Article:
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Why do we grow seeds? - Hayley

Updated: Feb 26, 2022

Why did we start a seed company?


Basically, Jack and I were looking to have a project to bring us together. We were both farming in different places and wanted to share some of that life with each other.


The project could have been anything, why seeds and farming?


Farming has always felt “right” to me since my first season on a research farm in Colorado. Which I guess ties into my answer for “why seeds”. I’ve never been a successful capitalist. Despite the joy I was able to find in production farming and selling food, the production-oriented lifestyle has never fit right on my shoulders. If I could run a seed company that offered 5 varieties a year, with new varieties every year, that would be the dream. Research farming at both universities and commercial seed companies gave me a taste of farming for pure curiosity and excitement. It’s been hard to leave that approach, and growing seeds allows me to keep some of that mindset. Fortunately for me, I have a partner who can share my perspective while keeping some business sense about him.


All of that said, we discussed starting a hot cocoa drive-thru stand too, but the seasonality of demand seemed like a challenge we wouldn’t be able to overcome.

I first moved to Oregon to work at Horton Road Organics. Here you can see me laughing and probably not picking beans fast enough.

If it is about fun and curiosity, why run a business at all?


Well, it’s a good question. A little background might help… I’ve been working with and for plant breeders for the better part of the past decade. I have two degrees (almost!) to my name in that field, and a mountain of information that is gradually growing in my brain. To waste the technical training that I’ve been given by so many generous, brilliant people would seem unethical… Nearly as unethical as working for any corporation that believes that their right to lock up plant germplasm (wild species, special varieties, etc.) with intellectual property laws supersedes the inherent human right to do what we damn well please with whatever seeds happen to end up in our palms and pockets. These viewpoints don’t leave me with a lot of options, so I figured my best bet would be to start out by subsidizing the fairly high costs of plant breeding with a garden seed company.


Why should anyone support my selfish plant breeding dreams?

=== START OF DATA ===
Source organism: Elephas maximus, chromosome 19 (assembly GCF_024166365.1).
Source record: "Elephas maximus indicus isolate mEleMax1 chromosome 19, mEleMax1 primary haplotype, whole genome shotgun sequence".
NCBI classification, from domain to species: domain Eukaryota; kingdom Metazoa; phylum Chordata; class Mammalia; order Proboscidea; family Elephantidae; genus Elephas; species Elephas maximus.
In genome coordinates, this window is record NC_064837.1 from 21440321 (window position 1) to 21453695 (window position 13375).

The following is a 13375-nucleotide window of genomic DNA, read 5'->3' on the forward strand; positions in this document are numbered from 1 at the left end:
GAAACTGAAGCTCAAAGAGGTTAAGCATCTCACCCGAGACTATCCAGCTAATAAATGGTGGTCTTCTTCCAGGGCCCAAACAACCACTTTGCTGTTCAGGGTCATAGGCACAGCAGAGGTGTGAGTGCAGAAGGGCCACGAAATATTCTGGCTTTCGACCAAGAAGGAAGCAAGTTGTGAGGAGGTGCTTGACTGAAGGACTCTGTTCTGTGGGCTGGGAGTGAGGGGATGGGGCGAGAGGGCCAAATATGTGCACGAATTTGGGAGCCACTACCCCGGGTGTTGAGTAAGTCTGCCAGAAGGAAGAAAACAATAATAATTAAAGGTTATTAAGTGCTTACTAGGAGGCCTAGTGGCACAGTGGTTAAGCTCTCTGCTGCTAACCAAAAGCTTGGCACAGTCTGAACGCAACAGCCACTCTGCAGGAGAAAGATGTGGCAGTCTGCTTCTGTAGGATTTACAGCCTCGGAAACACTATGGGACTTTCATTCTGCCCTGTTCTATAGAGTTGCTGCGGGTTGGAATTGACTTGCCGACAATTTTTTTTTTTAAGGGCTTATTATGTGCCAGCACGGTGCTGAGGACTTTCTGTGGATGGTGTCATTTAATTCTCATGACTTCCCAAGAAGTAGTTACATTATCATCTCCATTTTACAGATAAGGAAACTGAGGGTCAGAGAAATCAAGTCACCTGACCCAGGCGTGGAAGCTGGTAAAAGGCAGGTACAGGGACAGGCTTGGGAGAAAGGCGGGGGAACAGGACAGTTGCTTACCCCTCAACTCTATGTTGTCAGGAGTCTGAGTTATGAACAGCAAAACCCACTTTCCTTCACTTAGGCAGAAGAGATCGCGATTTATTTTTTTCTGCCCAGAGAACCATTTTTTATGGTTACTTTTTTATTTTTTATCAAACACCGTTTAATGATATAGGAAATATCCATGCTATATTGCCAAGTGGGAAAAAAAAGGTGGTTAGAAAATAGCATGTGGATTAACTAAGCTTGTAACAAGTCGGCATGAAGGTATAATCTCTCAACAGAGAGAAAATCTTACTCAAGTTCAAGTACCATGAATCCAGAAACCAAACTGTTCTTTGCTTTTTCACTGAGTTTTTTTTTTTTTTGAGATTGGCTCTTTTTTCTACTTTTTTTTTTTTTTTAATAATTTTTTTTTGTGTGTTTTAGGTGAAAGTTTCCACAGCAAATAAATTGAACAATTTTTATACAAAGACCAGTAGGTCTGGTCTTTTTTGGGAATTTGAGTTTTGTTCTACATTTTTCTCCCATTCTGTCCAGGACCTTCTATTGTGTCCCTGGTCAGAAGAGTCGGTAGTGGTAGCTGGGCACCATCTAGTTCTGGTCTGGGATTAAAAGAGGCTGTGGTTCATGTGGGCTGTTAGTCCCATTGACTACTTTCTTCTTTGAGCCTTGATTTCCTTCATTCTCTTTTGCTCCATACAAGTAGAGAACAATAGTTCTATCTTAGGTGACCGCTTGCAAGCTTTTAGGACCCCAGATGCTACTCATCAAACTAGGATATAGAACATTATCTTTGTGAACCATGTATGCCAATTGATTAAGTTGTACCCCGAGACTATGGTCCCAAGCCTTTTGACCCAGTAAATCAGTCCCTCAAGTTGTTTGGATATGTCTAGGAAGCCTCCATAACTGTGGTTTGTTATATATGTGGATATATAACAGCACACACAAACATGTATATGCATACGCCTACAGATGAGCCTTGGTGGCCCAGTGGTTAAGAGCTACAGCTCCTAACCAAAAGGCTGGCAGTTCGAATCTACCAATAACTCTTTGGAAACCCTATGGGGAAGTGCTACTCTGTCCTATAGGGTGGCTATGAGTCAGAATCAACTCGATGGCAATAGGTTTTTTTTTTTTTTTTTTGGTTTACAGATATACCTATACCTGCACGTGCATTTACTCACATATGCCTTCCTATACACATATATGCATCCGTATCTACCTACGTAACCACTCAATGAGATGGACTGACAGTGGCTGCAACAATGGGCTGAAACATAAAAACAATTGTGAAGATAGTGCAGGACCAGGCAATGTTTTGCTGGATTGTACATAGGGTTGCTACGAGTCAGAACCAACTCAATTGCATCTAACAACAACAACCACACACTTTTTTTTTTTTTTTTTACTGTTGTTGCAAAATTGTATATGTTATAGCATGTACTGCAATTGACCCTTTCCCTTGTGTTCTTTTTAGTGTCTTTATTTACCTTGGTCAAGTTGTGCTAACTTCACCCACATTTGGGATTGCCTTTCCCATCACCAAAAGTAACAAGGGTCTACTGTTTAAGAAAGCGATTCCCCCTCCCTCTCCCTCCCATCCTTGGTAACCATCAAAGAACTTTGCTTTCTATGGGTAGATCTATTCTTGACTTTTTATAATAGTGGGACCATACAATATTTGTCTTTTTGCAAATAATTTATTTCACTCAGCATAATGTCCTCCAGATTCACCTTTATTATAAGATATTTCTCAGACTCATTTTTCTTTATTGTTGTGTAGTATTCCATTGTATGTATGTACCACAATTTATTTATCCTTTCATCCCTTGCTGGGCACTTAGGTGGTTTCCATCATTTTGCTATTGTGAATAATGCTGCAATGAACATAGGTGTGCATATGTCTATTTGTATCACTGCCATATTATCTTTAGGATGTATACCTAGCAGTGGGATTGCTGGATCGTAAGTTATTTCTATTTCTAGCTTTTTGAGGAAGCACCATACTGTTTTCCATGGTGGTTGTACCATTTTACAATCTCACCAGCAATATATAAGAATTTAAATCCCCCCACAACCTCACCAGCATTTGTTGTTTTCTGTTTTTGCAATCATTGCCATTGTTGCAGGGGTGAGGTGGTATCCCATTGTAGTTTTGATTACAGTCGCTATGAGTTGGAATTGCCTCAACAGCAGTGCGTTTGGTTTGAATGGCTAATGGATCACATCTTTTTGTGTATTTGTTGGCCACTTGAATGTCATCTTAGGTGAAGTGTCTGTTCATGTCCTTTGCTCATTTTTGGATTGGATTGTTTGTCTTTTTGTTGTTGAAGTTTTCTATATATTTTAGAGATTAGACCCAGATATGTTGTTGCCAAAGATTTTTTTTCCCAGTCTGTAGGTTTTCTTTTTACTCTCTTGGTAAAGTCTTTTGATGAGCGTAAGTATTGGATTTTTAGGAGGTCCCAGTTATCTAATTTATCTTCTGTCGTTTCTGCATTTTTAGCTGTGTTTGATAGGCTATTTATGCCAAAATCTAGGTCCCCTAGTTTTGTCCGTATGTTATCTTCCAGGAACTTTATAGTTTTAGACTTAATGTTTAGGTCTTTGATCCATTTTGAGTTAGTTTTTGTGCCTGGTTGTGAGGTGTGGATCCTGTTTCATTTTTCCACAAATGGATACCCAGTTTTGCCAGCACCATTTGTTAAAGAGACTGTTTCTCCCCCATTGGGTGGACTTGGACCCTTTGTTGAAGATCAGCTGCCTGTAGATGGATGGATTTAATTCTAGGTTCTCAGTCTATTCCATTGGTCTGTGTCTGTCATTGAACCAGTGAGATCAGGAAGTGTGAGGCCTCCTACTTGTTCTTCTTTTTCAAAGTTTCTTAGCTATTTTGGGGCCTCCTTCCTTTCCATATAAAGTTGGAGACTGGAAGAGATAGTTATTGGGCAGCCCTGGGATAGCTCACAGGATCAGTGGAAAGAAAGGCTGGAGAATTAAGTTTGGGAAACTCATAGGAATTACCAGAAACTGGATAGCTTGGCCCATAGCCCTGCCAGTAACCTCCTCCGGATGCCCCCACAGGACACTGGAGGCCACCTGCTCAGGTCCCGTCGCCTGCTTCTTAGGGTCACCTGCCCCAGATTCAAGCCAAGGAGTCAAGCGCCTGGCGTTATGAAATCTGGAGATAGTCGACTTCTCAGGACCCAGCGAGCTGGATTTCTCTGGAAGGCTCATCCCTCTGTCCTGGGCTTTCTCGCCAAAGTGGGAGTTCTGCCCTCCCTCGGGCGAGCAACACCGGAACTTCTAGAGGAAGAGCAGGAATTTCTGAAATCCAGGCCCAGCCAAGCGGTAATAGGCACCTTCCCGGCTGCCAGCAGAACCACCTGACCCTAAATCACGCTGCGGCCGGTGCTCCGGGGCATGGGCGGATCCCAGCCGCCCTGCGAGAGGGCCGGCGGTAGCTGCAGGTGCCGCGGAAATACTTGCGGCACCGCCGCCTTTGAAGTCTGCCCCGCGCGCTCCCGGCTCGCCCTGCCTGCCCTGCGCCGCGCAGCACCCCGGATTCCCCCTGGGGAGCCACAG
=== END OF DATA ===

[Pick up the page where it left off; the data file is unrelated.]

Because the perfect tomato is just around the corner.


Also, the “job” of plant breeder has been around for millennia (check out this Assyrian bas-relief of a god-like human doing some hand pollinations on date palms in ~850 BC here ). For thousands of years breeding work was practiced alongside farming (really in the same field), but in the modern era of uniformity and consolidation in every sector of the food system, the work of plant breeding has been relinquished to the companies that can afford to pull land out of food production and put it into plant breeding or research.


You won't find Navajo Robin's Egg dry corn in any store. We steward (but don't sell) this stunning variety.

I have enough friends and colleagues who work for these big seed companies to recognize the value of what they provide. Without them, the higher yields and greater efficiency that allowed so many of us to leave a life of farming to pursue other dreams (like architecture, literature, engineering, and science) may never have been realized. Every time you pick up a book or watch a movie, you’re benefitting from the fact that we don’t all have to grow food to survive. But these seed companies are competing in an international market, where seizing the intellectual property rights to a crop is in their best interest for business and cash flow.


Pumpkin pie that was made with green squash
Another oddity that you won't find at the grocery store: Green fleshed winter squash! We hope to have seed to share with you soon.

So, while I don’t condemn the existence of the seed corporations, I believe it is in the (contradictory) best interest of humanity to temper those industrial actions with a grassroots approach to preserving biodiversity and plant genetic resources for the masses.


If that makes sense to you, maybe you’ll buy some of our seeds. If you don’t really care about all this and you just want to grow an epic veggie garden, that is totally good too.



Stay tuned for Jack’s perspective, coming up next!

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